Ask any design lover to describe British interiors, and the response would usually be peppered with indefinables – it’s mix and match, old and new, both light and playful, and heavy with tradition. In wrestling together this hodgepodge of styles, we’ve become quite adept at making it all look quite appealing.
British homes are full of clashing patterns that seems too eclectic to be intentional, yet too stylish to be accidental. There is of course intention behind them, as well as considerable design acumen.
Here, we share some decorating tricks for mixing pattern effectively, as well as some invaluable insights from design experts.
For a modest go at clashing patterns, start small with your soft furnishings.
“Patterned accessories can bring character into your home and also fit in with the surrounding environment. The secret is to choose patterns that will catch the eye with unexpected colour pairings like romantic floral patterns for bedding and deep blue sea and lime green striped towels.” says Lucy Ackroyd, Head of Design at Christy.
Feature patterns, like a leopard print, gingham, or big stripes, are quite a safe choice here as they are generally used as accents – much in the way that you can have a colourful feature chair in a living room without it feeling out of place.
Clash in compact spaces
The bathroom or downstairs loo is quite a common space for a bit of design experimentation, given that it is usually a small and unobtrusive canvas.
It’s relatively easy to clash patterns here as there are so many options for zig zag, herringbone, or checkered floor tiles that can be accompanied by a playful wallpaper. This fabulous green bathrooms from Bert & May, uses a reliable decorating trick of sticking to just two core colours (more on that below,) and combining stringent lines with the more organic shapes in a floral wallpaper.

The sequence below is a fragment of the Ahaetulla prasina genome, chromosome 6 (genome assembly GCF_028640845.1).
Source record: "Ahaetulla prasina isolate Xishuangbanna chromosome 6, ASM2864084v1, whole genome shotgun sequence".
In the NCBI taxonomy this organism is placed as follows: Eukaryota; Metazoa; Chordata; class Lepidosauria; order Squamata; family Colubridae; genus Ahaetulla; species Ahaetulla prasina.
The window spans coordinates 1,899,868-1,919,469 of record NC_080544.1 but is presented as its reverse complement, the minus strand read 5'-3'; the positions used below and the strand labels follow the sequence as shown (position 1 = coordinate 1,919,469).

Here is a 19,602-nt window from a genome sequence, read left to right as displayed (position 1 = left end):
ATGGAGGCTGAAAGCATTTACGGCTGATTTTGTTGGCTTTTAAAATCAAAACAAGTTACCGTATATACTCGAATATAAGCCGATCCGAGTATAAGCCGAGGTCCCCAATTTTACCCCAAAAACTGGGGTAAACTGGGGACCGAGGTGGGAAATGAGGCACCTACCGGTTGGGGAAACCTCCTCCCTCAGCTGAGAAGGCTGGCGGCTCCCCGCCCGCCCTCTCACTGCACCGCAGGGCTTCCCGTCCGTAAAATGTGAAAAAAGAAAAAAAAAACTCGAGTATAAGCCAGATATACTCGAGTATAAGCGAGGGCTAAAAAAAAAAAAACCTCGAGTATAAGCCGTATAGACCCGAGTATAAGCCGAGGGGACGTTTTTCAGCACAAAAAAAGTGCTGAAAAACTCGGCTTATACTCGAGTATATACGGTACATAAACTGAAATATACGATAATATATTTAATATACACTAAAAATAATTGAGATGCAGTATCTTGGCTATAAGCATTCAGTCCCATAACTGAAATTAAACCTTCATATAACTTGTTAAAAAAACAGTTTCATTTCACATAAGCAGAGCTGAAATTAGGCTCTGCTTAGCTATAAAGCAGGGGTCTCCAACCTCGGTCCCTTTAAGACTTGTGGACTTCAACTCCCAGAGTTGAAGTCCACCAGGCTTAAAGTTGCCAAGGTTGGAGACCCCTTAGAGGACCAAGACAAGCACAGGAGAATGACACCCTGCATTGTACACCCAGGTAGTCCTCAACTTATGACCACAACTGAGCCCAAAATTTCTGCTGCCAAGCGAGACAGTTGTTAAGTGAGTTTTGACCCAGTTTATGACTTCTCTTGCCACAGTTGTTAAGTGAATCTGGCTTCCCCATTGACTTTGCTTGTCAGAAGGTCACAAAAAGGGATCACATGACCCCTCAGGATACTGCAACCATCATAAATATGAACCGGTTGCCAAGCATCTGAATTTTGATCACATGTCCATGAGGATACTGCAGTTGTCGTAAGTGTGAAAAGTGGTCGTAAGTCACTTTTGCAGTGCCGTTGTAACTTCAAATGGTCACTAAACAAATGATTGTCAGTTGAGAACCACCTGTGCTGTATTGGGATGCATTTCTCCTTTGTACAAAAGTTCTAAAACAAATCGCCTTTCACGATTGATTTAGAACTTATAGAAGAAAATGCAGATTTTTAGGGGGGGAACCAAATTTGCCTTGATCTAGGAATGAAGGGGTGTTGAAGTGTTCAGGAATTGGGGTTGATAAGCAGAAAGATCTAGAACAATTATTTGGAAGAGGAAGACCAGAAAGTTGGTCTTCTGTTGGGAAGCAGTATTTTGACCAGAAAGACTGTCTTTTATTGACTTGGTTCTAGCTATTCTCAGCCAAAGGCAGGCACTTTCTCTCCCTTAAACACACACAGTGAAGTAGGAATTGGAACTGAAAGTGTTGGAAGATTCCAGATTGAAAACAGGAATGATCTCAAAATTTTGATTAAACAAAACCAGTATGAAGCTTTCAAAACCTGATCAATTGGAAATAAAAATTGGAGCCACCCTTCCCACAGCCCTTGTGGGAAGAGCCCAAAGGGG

The designer’s take
Interior designer, Laura Stephens, has a wonderful ability for mixing patterns, with a result that is colourful, inviting and quintessentially British way. Laura shares her tips for achieving a similar result.
“I love to use prints which don’t look too ‘matchy’ but still work well together. A favourite trick is using stripes with a bold floral print such as in this bathroom. Here I picked the coral colour from the wallpaper and used a coral stripe from Blithfield on an occasional chair.
In the playroom above a more subtle and traditional jacquard fabric on the sofa allowed me to use a bold stripe and throw in a gingham to make the scheme more playful and quirky. In general don’t be afraid of mixing prints both at large and small scales together . Use a graphic stripe or check with a floral.
Using a range of prints together makes a scheme feel less contrived and more layered and personal.”
Match your colours but mix your patterns
This is a pretty safe approach to take when clashing your patterns because it creates some coherence in a room. Pick a small palette, fewer than three colours is ideal, and use them across your clashing prints.
You can be as bold or as subtle as you like – on one hand, a sweet scalloped motif picks up the red roses in this Cath Kidston x DFS chaise, and on the other, Colefax and Fowler have created a bold bedroom with three different prints in the same colour way.
Amy Wilson, interior designer for 247 Curtains, suggests focusing your pattern clash on your window dressing. “Curtains present a real opportunity to make a statement at your window. There are some incredible fabrics available and when drawn in the evening, curtains can complete your room. For an opulent and maximalist scheme, you should consider clashing patterns like floral curtains against a backdrop of striped wallpaper or bold paint.”
Clash your textures
This is another safe option for those with more modest tastes. Look for any rooms or pockets in your home with strict lines – a herringbone floor, like in this fabulous green kitchen, a simple metro tile, or a more subtle wall panelling – and treat this as your base pattern. From there you can juxtapose something quite dramatic, like a big blousy floral or indeed a tropical wallpaper like this Crane Fonda in Palm Green from Divine Savages.
The only caveat here – don’t treat your texture and pattern as separate design entities. If you have a mahogany floor for instance, you might want to use warmer colours in your pattern to complement its richer tones.
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